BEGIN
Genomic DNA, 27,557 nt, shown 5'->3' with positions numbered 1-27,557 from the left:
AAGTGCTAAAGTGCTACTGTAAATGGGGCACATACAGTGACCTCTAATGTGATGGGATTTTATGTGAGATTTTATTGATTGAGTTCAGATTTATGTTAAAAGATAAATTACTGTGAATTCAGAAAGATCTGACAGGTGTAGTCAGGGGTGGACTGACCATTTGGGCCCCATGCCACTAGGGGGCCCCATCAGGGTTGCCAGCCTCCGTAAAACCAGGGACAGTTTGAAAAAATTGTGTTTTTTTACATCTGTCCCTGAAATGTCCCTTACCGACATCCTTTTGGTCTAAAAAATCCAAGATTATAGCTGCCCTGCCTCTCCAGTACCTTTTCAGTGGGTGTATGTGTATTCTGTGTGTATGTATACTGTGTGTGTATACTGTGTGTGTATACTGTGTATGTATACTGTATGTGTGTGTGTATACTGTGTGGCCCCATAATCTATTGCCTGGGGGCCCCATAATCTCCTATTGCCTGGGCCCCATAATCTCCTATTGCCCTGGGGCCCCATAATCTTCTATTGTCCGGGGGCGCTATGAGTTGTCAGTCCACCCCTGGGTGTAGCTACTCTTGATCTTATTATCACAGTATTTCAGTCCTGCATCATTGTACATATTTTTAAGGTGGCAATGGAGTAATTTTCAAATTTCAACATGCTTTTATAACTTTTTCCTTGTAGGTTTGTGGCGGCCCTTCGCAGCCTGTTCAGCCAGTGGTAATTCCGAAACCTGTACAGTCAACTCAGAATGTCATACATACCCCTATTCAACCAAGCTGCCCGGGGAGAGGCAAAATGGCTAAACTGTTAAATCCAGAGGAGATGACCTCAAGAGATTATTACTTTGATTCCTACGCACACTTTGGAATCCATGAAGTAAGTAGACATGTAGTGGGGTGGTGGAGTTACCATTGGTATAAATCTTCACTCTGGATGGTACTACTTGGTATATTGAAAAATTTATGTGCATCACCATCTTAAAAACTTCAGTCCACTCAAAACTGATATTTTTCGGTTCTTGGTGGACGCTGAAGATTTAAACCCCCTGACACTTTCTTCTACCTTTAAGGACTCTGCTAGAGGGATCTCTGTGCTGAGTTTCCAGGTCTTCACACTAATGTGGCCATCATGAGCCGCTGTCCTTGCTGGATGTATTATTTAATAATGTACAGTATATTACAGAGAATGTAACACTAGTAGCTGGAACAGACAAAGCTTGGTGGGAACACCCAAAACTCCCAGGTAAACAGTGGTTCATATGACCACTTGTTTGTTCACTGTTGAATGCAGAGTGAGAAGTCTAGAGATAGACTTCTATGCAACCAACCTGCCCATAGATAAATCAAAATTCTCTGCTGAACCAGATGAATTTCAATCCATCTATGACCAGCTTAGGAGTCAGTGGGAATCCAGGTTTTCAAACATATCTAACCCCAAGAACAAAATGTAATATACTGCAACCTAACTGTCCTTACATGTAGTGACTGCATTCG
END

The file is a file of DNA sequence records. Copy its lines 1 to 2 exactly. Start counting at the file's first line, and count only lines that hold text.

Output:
Genomic DNA, 27,557 nt, shown 5'->3' with positions numbered 1-27,557 from the left:
AAGTGCTAAAGTGCTACTGTAAATGGGGCACATACAGTGACCTCTAATGTGATGGGATTTTATGTGAGATTTTATTGATTGAGTTCAGATTTATGTTAAAAGATAAATTACTGTGAATTCAGAAAGATCTGACAGGTGTAGTCAGGGGTGGACTGACCATTTGGGCCCCATGCCACTAGGGGGCCCCATCAGGGTTGCCAGCCTCCGTAAAACCAGGGACAGTTTGAAAAAATTGTGTTTTTTTACATCTGTCCCTGAAATGTCCCTTACCGACATCCTTTTGGTCTAAAAAATCCAAGATTATAGCTGCCCTGCCTCTCCAGTACCTTTTCAGTGGGTGTATGTGTATTCTGTGTGTATGTATACTGTGTGTGTATACTGTGTGTGTATACTGTGTATGTATACTGTATGTGTGTGTGTATACTGTGTGGCCCCATAATCTATTGCCTGGGGGCCCCATAATCTCCTATTGCCTGGGCCCCATAATCTCCTATTGCCCTGGGGCCCCATAATCTTCTATTGTCCGGGGGCGCTATGAGTTGTCAGTCCACCCCTGGGTGTAGCTACTCTTGATCTTATTATCACAGTATTTCAGTCCTGCATCATTGTACATATTTTTAAGGTGGCAATGGAGTAATTTTCAAATTTCAACATGCTTTTATAACTTTTTCCTTGTAGGTTTGTGGCGGCCCTTCGCAGCCTGTTCAGCCAGTGGTAATTCCGAAACCTGTACAGTCAACTCAGAATGTCATACATACCCCTATTCAACCAAGCTGCCCGGGGAGAGGCAAAATGGCTAAACTGTTAAATCCAGAGGAGATGACCTCAAGAGATTATTACTTTGATTCCTACGCACACTTTGGAATCCATGAAGTAAGTAGACATGTAGTGGGGTGGTGGAGTTACCATTGGTATAAATCTTCACTCTGGATGGTACTACTTGGTATATTGAAAAATTTATGTGCATCACCATCTTAAAAACTTCAGTCCACTCAAAACTGATATTTTTCGGTTCTTGGTGGACGCTGAAGATTTAAACCCCCTGACACTTTCTTCTACCTTTAAGGACTCTGCTAGAGGGATCTCTGTGCTGAGTTTCCAGGTCTTCACACTAATGTGGCCATCATGAGCCGCTGTCCTTGCTGGATGTATTATTTAATAATGTACAGTATATTACAGAGAATGTAACACTAGTAGCTGGAACAGACAAAGCTTGGTGGGAACACCCAAAACTCCCAGGTAAACAGTGGTTCATATGACCACTTGTTTGTTCACTGTTGAATGCAGAGTGAGAAGTCTAGAGATAGACTTCTATGCAACCAACCTGCCCATAGATAAATCAAAATTCTCTGCTGAACCAGATGAATTTCAATCCATCTATGACCAGCTTAGGAGTCAGTGGGAATCCAGGTTTTCAAACATATCTAACCCCAAGAACAAAATGTAATATACTGCAACCTAACTGTCCTTACATGTAGTGACTGCATTCG